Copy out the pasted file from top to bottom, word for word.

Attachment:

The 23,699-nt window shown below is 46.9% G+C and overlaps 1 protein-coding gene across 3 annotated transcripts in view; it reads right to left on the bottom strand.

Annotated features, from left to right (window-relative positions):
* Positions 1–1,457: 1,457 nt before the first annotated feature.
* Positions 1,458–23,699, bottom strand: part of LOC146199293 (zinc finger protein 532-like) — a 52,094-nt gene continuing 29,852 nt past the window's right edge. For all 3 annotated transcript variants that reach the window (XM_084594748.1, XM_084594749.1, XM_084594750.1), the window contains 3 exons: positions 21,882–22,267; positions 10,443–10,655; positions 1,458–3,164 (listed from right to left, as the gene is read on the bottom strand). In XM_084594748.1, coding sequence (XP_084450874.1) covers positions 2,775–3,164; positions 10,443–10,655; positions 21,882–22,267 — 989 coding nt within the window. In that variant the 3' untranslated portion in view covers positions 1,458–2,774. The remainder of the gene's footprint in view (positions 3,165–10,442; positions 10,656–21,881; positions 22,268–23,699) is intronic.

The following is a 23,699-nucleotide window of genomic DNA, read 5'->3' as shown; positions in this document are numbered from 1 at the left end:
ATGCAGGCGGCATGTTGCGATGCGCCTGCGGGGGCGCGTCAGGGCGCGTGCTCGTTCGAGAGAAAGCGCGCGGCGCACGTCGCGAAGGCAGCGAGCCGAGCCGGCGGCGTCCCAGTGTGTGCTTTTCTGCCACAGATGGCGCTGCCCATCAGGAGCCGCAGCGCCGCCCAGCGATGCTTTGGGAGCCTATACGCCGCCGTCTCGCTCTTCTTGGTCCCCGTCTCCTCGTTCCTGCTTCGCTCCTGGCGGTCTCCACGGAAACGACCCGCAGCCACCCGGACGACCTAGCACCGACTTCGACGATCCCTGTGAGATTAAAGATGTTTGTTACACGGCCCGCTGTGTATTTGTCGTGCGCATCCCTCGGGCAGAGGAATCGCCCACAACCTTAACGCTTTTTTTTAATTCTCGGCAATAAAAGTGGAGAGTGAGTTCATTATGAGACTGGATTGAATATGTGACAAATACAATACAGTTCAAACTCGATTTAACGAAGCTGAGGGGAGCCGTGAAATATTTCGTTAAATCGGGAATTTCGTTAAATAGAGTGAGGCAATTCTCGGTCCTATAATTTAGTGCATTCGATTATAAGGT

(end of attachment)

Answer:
The 23,699-nt window shown below is 46.9% G+C and overlaps 1 protein-coding gene across 3 annotated transcripts in view; it reads right to left on the bottom strand.

Annotated features, from left to right (window-relative positions):
* Positions 1–1,457: 1,457 nt before the first annotated feature.
* Positions 1,458–23,699, bottom strand: part of LOC146199293 (zinc finger protein 532-like) — a 52,094-nt gene continuing 29,852 nt past the window's right edge. For all 3 annotated transcript variants that reach the window (XM_084594748.1, XM_084594749.1, XM_084594750.1), the window contains 3 exons: positions 21,882–22,267; positions 10,443–10,655; positions 1,458–3,164 (listed from right to left, as the gene is read on the bottom strand). In XM_084594748.1, coding sequence (XP_084450874.1) covers positions 2,775–3,164; positions 10,443–10,655; positions 21,882–22,267 — 989 coding nt within the window. In that variant the 3' untranslated portion in view covers positions 1,458–2,774. The remainder of the gene's footprint in view (positions 3,165–10,442; positions 10,656–21,881; positions 22,268–23,699) is intronic.

The following is a 23,699-nucleotide window of genomic DNA, read 5'->3' as shown; positions in this document are numbered from 1 at the left end:
ATGCAGGCGGCATGTTGCGATGCGCCTGCGGGGGCGCGTCAGGGCGCGTGCTCGTTCGAGAGAAAGCGCGCGGCGCACGTCGCGAAGGCAGCGAGCCGAGCCGGCGGCGTCCCAGTGTGTGCTTTTCTGCCACAGATGGCGCTGCCCATCAGGAGCCGCAGCGCCGCCCAGCGATGCTTTGGGAGCCTATACGCCGCCGTCTCGCTCTTCTTGGTCCCCGTCTCCTCGTTCCTGCTTCGCTCCTGGCGGTCTCCACGGAAACGACCCGCAGCCACCCGGACGACCTAGCACCGACTTCGACGATCCCTGTGAGATTAAAGATGTTTGTTACACGGCCCGCTGTGTATTTGTCGTGCGCATCCCTCGGGCAGAGGAATCGCCCACAACCTTAACGCTTTTTTTTAATTCTCGGCAATAAAAGTGGAGAGTGAGTTCATTATGAGACTGGATTGAATATGTGACAAATACAATACAGTTCAAACTCGATTTAACGAAGCTGAGGGGAGCCGTGAAATATTTCGTTAAATCGGGAATTTCGTTAAATAGAGTGAGGCAATTCTCGGTCCTATAATTTAGTGCATTCGATTATAAGGT